Nathan Beck is a hot dog aficionado. Each year the father of five young girls would embark on a State Fair sojourn in search of his most beloved fair food item, the foot-long hot dog. He proudly declares that one year he ate eight. That's a lot of meat. An idea began to percolate: Why not open a hot dog cart? Rather than the usual "dirty water" dog, his would be stocked with the best hot dogs around and topped with condiments he would make himself. Soon that dream became reality, and now he's even peddling his own brand of mustard. The honey mustard is so wonderfully balanced that it's easily savored by everyone from toddlers to oldsters. He often also spikes his mustards with local microbrews, adding extra punchy flavor. From his homemade kraut to caramelized onions to even a begrudgingly shared ketchup (another item occasionally spiked with Minnesota wine), it's all divine, and there is no wrong way to top your dog, although the dapper Beck might tease you a little about a ketchup request. What it all comes down to is the dog. Made with Pastures a' Plenty pork, it has a snappy casing filled with richly flavored meat. Nathan Beck is living every dog lover's dream.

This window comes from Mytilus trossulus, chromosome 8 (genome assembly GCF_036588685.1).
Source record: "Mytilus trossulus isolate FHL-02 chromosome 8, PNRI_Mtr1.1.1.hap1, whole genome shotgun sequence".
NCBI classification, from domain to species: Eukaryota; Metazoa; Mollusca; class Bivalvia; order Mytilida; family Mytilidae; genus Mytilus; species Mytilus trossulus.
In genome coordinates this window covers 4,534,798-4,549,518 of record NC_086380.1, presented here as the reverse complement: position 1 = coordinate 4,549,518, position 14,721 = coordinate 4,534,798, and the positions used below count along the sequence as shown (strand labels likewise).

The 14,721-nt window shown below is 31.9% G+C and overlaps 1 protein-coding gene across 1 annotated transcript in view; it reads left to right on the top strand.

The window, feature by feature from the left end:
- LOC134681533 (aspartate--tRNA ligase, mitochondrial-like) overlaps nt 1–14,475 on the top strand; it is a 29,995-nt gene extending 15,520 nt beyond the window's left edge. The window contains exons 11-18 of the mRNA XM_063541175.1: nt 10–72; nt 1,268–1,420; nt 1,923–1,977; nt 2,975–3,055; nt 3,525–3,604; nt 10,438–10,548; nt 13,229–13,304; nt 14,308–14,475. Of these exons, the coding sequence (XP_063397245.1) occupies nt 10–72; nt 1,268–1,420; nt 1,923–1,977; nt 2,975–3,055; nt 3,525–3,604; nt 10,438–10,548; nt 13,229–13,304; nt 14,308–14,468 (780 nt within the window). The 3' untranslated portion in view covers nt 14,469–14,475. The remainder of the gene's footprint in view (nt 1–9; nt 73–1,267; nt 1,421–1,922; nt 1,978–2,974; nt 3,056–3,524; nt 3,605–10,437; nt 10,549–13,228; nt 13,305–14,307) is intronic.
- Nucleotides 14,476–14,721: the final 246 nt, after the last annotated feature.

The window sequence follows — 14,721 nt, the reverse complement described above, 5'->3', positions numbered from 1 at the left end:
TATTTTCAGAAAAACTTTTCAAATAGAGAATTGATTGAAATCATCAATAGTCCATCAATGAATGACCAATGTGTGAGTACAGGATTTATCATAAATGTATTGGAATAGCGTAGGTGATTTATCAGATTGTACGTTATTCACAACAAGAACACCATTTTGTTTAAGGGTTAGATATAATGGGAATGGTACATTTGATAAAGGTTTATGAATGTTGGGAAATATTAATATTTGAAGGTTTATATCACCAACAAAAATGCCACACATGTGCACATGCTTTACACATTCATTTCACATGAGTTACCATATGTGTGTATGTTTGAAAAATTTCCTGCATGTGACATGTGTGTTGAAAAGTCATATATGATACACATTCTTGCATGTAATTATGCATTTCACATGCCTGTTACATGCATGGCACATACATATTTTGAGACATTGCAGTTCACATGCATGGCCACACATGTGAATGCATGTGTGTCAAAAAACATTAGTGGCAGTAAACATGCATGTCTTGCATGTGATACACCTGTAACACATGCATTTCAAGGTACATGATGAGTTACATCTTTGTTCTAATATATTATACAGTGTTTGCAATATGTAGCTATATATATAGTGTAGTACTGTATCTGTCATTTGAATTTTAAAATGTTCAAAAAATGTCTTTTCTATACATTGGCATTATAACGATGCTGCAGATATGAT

There are many things to appreciate about the food from the 128 Cafe truck, but let's just skip the formality and get down to the bare bones of the matter: You have to get the ribs. Yes, the sesame beef skewers are incredible, served over that ginger-flavored slaw and dreamy pickled carrots. Yes, the truck does serve many of the seasonal, perfectly balanced dishes available at its neighborhood gem of a restaurant. But no one can say they know the Twin Cities food scene without tasting these ribs. Mahogany colored, enveloped in just a whisper of sauce, perfectly charred, the meat easily separates from the bone. The flavor is smoky, salty, rich, and crispy. Jill Wilson, owner of the restaurant and truck, was also the leader in organizing the initial food truck court last summer, gathering a crew along the streets of downtown St. Paul, giving workers a destination for their Wednesday lunch break from May through September.